Write from the Beginning – First DraftApril 14, 2007 at 3:29 am | Posted in education, elementary, graphic organizers, inner city, learning modality, schools, teachers, third grade, writing | 1 Comment
After we finish our Flow Map, we usually do what I call “Pull Out and Talk”. This is a strategy that I picked up from our Into English! program, which is our English Language Development program for our English Language Learners.
I model first using our class Flow Map. Then, I give all students a few minutes to pull out and talk. What they are doing is orally rehearsing their writing using the Flow Map as the guide. So many of my students are oral learners that this strategy really helps them produce excellent writing. Going from a pre-write to a first draft directly is extremely difficult for my inner city kids. This Pull Out and Talk strategy bridges that gap.
After the students Pull Out and Talk to themselves, they pull out and talk with a partner, with a small group, to the class, or with me, depending on their needs. During all this talking, the students get to hear other writings and will revise their writing as they hear good examples.
Remember that nothing is written down yet at this point, but the students are already revising their writing as they orally rehearse.
After being given amble time to pull out and talk, I finally model the first draft. I emphasize the fact that I’m not making up anything new, I’m just writing down exactly what I said during my pull out and talk. Somehow, this is a difficult concept for students to accept at first…that what comes out of their mouth is acceptable in writing.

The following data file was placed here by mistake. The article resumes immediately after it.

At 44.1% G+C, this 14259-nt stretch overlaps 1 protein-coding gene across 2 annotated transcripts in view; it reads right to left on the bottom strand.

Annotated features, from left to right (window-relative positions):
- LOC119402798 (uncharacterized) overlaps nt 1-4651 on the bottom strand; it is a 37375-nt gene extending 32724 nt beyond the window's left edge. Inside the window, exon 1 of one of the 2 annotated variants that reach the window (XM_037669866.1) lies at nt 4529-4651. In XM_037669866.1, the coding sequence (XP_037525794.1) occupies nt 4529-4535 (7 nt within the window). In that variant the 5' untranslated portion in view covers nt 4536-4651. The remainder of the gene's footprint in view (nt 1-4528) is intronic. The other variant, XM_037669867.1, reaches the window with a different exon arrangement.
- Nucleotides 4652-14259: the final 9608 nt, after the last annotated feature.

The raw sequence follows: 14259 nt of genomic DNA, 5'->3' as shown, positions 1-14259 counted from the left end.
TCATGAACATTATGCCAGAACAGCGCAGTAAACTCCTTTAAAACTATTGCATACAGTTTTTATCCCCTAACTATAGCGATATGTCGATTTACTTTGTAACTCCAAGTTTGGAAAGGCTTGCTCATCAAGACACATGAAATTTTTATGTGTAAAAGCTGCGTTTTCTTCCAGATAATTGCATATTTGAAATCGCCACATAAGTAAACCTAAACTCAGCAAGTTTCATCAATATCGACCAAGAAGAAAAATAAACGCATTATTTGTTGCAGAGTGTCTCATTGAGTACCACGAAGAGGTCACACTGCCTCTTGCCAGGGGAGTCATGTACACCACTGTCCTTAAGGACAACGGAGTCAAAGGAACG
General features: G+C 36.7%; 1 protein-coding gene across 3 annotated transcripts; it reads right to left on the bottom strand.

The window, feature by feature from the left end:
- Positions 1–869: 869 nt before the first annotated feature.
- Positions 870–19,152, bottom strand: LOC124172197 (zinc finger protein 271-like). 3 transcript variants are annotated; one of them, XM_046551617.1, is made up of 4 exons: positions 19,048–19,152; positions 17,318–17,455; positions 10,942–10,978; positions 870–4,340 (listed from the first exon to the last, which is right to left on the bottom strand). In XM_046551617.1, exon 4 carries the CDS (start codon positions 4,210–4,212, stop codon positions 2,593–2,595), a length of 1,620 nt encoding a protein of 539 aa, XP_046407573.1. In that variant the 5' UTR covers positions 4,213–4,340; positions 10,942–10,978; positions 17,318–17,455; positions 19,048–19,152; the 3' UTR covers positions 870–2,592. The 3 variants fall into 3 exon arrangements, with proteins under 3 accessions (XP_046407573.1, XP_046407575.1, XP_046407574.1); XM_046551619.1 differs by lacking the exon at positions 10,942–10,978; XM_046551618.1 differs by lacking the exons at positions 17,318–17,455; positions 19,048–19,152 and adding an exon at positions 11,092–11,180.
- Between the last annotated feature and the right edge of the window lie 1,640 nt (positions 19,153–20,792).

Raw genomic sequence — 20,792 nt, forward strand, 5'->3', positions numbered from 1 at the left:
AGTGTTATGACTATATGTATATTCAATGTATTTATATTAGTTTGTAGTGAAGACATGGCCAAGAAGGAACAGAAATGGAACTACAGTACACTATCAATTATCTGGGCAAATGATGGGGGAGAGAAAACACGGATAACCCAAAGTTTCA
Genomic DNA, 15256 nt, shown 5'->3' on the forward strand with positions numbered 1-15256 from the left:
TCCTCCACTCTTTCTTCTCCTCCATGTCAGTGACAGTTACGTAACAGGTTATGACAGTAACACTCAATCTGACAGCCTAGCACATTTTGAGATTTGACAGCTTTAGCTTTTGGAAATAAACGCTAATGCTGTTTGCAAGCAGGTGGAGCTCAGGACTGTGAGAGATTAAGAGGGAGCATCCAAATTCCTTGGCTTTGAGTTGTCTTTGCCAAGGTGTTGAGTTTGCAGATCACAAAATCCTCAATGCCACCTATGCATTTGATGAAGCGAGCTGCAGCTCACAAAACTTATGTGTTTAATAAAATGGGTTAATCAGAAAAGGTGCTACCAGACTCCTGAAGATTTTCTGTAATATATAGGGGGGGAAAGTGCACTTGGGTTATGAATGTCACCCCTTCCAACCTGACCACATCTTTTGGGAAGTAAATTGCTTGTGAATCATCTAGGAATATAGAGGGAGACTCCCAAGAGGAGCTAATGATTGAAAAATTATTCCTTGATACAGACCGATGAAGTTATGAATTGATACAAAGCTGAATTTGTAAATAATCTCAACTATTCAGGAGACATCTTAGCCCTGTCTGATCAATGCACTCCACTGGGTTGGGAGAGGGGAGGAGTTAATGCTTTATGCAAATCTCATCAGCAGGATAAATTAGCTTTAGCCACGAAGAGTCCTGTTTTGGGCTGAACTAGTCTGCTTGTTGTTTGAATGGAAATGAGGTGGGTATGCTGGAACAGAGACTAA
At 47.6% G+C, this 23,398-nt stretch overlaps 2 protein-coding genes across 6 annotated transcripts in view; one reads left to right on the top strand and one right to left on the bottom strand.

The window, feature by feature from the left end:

When the students are finally given a chance to do their first draft, the first draft is done very quickly. After all, the students don’t have to spend any time thinking about what to write. All they have to do is just put it down in writing. First draft is the easiest part of our writing process now.
Here is A’s first draft.
It is a solid piece of writing. As a teacher, I already see several skills I need to continue working with A on, complete sentences for one, but I’m not worried about her ability to write a coherent, focused piece of writing that answers a prompt.
Here is J’s first draft.
Four paragraphs of focused writing that answers the prompt. Basic sentence structure, but not bad. Experimenting with the use of transition words, good. Needs work, but an excellent start. I can see that J is ready to take his writing to the next level, giving it voice and style.
All in all, excellent writing from my students given the excrutiating ramblings they produced at the beginning of the school year. Lots of instruction went into them being able to do this in three days independently in an assessment situation. Lots of hard work on their part!
I am very proud of them and am already planning my next series of instruction to meet their needs as learners.